14 December 2019:

Turkey’s prison population sees 14 pct increase in 2018 – report

Theft led the way in crimes committed in Turkey in 2018, when the prison population in the country rose by 14 percent, political fact-checking website Doğruluk Payı reported citing figures from  the Turkish Statistical Institute (TÜİK).

Of the 267,000 people behind bars in 2018, 17 percent were found guilty of theft and burglary, 12.4 percent of inflicting bodily injury and 6.7 percent of drug-related crimes, it said. Of the 128,000 people imprisoned in 2011,  a total of 27.8 percent were in pre-trial detention, as opposed to being convicted of a crime. This figure dropped to 14 percent in 2014 before soaring to 36.2 percent in 2016, according to TÜİK figures.

The number of inmates in Turkey soared following the July 2016 coup attempt, after which the government detained tens of thousands in a wide-ranging crackdown on dissent. Turkey ranks second in the incarceration rate, the number of people in prison per 100,000 of population, with the United States at the top among OECD countries, according to a report published earlier this year. As of May 2019, the incarceration rate in Turkey was 318 prisoners per 100,000.

The percentage of those awaiting trial under arrest dropped to as low as 21 percent in 2018, the Doğruluk Payı report found.  Crimes committed by minors aged 12 to 17 quadrupled during the same year, the report said. The number of children who entered Turkish prisons in 2012 was 3,069, with the number soaring to 14,502 in 2018, it said.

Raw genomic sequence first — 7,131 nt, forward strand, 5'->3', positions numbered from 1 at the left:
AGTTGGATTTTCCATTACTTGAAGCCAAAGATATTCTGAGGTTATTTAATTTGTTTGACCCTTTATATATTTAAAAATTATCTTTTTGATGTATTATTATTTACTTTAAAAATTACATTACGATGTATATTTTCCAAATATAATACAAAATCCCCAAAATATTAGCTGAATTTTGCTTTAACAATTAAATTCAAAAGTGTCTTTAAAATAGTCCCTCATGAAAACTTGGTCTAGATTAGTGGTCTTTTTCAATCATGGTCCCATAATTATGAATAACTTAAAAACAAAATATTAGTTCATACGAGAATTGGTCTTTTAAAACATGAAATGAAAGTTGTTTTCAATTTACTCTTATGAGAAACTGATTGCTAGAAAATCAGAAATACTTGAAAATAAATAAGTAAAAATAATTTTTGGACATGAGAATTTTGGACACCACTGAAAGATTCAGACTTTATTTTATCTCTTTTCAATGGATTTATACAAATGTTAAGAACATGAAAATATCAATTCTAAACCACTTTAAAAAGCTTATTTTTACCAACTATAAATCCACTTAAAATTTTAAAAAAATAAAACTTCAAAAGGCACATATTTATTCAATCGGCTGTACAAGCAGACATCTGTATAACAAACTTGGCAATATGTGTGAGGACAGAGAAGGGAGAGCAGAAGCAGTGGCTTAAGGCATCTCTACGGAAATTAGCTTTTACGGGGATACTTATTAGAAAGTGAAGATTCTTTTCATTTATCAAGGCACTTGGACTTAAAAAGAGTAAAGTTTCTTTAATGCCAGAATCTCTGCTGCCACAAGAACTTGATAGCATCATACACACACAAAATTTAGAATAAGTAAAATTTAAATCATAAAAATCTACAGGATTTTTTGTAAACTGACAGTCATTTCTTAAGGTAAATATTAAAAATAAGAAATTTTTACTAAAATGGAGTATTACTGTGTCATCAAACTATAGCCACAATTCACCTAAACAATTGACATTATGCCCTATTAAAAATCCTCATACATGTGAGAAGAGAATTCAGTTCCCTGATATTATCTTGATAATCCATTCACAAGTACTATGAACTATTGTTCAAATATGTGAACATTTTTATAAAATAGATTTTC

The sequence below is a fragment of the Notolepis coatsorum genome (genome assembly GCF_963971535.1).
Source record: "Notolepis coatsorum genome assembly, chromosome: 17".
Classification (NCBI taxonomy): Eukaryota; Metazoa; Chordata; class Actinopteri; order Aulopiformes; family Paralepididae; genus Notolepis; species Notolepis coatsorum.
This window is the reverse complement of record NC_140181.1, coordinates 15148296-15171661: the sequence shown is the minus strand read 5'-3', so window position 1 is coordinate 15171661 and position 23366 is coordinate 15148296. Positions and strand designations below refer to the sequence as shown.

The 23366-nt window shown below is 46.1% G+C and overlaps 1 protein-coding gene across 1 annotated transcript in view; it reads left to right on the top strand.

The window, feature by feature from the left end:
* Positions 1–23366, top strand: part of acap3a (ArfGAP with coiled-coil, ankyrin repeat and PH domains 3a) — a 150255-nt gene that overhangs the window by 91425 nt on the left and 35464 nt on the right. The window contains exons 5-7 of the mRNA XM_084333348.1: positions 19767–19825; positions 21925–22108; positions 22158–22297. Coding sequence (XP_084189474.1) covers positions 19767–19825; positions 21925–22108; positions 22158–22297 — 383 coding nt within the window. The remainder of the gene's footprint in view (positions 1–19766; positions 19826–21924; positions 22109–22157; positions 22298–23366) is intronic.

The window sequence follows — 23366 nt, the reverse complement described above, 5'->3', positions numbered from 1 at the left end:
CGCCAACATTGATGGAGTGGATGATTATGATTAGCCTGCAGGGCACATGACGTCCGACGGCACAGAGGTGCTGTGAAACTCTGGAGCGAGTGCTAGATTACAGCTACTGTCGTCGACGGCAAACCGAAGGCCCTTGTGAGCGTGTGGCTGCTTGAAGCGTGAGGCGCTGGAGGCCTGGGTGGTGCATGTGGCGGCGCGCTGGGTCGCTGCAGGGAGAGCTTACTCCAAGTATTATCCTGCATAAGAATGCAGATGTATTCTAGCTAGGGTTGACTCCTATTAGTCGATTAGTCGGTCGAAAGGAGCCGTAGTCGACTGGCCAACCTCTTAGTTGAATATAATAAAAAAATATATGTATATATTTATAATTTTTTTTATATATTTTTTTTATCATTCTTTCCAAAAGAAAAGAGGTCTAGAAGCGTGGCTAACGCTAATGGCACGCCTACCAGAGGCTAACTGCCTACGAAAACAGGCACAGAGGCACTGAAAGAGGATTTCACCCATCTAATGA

6 December 2019:

Number of prisoners in Turkey increases by 14 percent in 2018

The prison population in Turkey increased by 14 percent in 2018 compared to the previous year, reaching 264,842, the Turkish Statistical Institute (Tüik) said on its website on Friday. 

Some 78.9 percent of the prisoners were convicted, while 21.1 percent of them were held in pre-trial detention as of Dec. 31, 2018, Tüik said. 

The prison population in Turkey has been increasing steadily since 2013, the institution said. While 188 persons per 100,000 were in prison in Turkey in 2013, that figure reached to 288 in 2017, and 323 in 2018, Tüik said. 

The number of inmates between the ages 12 and 17 at the time they entered prison increased by 1.9 percent compared to 2017, reaching 2,095, while the number of juvenile prisoners according to the age at the time of the crime was committed rose by 22.8 percent in a year, Tüik said. 



8 November 2019:

Istanbul’s Silivri prison over double capacity


Turkey can't build prisons fast enough to house convict influx





Report to the Turkish Government on the visit to Turkey
carried out by the European Committee for the Prevention of Torture and
Inhuman or Degrading Treatment or Punishment (CPT) from 9 to 21 June 2013




Turkey holds thousands in solitary in Erdoğan’s prisons